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We’ve all heard it before: Relationships are hard work! They take both commitment and compromise to make them last. But there’s more to a relationship than longevity. And simply trying to make a relationship last can have us overlooking legitimate causes for concern. The fact of the matter is, a long relationship is not necessarily a healthy one. Many unhealthy, or toxic, relationships are the result of overlooking these concerns or failing to recognise them. So what does toxic mean in a relationship, and how do you know when you’re in a toxic partnership?

In 2020, things changed for most of the world in terms of how we communicate, interact, and meet new people. Online dating rose in popularity thanks to social distancing measures, and many new relationships started in ways we’ve not experienced in recent history. For many, this meant getting to know people and building connections online before ever meeting. For others, it meant having one’s movements restricted and even being forced to isolate with their partner. For lots of people, these scenarios have made recognising relationship ‘red flags’ hard to navigate.

When it comes to realising there’s something toxic about your relationship, whether new or existing, this can be tricky at the best of times – but that’s all the truer in the age we’re living in now. Knowing the signs and learning when it’s time to make a change is the key to building a healthier relationship or moving on from one that is no longer serving you.

What is a toxic relationship?

The term ‘toxic relationship’ is a fairly common one nowadays, and was coined by Californian psychologist Dr Lillian Glass back in 1995. She defined a toxic relationship as, “any relationship [between two people who] don’t support each other, where there’s conflict and one seeks to undermine the other, where there’s competition, where there’s disrespect and a lack of cohesiveness.”

She goes on to explain that, whilst any relationship goes through its share of ups and downs, and that fights are normal in any relationship (whether romantic or otherwise), a toxic relationship is consistently unpleasant and draining for the parties involved. When it comes to a point that the negatives begin to outweigh the positives, you might be in a toxic relationship.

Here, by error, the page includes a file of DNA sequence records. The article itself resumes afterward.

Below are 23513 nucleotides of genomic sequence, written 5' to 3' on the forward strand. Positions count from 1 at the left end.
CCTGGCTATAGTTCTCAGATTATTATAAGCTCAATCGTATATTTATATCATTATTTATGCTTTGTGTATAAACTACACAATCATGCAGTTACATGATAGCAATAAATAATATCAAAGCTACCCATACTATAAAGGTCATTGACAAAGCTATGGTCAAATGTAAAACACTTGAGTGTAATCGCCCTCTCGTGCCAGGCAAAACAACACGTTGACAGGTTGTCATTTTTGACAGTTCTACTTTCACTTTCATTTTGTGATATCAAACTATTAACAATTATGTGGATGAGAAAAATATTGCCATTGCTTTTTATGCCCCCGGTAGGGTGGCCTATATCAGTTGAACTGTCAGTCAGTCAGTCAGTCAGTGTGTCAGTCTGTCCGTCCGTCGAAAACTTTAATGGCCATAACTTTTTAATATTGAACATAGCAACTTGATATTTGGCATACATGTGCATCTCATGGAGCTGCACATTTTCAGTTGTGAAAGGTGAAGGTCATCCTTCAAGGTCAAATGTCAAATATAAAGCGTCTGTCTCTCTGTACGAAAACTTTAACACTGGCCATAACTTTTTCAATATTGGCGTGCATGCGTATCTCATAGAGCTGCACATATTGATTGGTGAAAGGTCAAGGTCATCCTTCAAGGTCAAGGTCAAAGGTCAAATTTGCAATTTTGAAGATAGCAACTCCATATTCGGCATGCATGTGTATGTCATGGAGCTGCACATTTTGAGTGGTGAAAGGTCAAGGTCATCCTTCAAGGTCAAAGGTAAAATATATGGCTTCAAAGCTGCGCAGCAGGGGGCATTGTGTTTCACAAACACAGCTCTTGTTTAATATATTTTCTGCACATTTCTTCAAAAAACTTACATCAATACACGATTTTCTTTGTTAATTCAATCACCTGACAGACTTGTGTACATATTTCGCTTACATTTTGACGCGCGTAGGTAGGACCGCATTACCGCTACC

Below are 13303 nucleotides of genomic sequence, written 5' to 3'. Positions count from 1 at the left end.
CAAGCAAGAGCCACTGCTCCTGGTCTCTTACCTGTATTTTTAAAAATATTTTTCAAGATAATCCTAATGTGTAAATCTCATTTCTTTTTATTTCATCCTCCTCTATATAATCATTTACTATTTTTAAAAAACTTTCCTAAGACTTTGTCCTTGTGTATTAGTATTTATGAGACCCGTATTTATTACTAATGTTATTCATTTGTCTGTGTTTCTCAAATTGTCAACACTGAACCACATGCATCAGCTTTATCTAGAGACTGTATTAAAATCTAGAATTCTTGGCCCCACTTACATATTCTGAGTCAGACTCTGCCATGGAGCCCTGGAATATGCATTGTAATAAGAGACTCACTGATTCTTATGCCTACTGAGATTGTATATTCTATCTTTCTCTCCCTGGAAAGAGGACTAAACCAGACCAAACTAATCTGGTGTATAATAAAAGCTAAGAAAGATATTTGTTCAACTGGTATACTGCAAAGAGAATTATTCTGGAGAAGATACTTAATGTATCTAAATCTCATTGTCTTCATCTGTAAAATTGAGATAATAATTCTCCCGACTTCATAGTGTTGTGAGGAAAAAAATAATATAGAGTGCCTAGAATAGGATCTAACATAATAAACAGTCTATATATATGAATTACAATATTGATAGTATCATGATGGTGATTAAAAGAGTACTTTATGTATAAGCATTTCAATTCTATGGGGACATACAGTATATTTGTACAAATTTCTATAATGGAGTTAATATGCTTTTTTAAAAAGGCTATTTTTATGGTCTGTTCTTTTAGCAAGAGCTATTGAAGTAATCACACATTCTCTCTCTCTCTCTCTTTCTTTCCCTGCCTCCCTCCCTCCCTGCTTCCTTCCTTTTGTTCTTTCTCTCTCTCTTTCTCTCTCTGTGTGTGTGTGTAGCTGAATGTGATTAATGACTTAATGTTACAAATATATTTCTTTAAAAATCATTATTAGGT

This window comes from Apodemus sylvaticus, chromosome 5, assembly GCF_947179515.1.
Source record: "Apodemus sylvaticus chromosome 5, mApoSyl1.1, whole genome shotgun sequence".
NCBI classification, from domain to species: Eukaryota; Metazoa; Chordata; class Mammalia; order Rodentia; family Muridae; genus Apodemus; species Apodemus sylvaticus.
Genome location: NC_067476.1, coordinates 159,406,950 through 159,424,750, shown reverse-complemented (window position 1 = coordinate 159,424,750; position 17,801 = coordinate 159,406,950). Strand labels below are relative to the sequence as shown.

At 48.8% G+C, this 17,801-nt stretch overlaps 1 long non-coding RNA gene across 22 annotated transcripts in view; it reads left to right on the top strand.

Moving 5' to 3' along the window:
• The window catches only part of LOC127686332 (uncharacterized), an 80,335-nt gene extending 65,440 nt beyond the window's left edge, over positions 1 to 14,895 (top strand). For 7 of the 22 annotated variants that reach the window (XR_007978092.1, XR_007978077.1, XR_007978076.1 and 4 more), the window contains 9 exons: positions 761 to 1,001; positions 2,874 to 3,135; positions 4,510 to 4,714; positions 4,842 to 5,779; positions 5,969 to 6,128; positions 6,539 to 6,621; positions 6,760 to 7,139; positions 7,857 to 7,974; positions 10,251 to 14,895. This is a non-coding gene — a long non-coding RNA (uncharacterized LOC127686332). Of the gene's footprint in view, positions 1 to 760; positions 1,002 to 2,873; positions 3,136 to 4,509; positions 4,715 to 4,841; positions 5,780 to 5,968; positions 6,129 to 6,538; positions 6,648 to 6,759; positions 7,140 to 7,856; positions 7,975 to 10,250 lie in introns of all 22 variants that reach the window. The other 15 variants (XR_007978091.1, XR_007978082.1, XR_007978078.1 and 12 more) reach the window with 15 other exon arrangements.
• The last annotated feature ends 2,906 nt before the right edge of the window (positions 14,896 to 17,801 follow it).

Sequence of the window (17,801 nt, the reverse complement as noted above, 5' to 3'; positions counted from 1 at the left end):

However, for many people in toxic relationships, making the distinction between positives and negatives is difficult. This is especially true for abusive relationships. Abuse includes more than just the physical, and can include mental abuse, financial abuse, and more. If you are in an abusive relationship, it’s important to reach out to your nearest support or advocacy service for advice and assistance.

The unmistakable signs you’re in a toxic relationship

If you’re wondering whether your relationship is toxic, or perhaps just going through a rough patch, having some key indicators to look out for can be very helpful. Abuse is something that should be addressed immediately, and removing yourself from harm should be done with your safety in mind and with the support of your loved ones or local support services. However, the signs of a toxic relationship are often much more subtle and hard to recognise, especially if they’ve been going on for so long that they’ve begun to feel normal.

 Some of the key indications that you may be in a toxic relationship are:

  • You fight so often that it has become the new normal
  • You find yourself dreading being around your partner
  • You or your partner’s first instinct when confronted is to arguer rather than talk
  • Consistent feelings of unhappiness
  • A negative shift in your mental health or that of your partner’s
  • Feeling unable to express your feelings
  • Feeling unheard and misunderstood
  • Feeling guilty for spending time on your own
  • Being overly dependent on one another
  • Using guilt as a tactic to win arguments or achieve desired outcomes
  • Feeling unsupported, demeaned, or ignored by your partner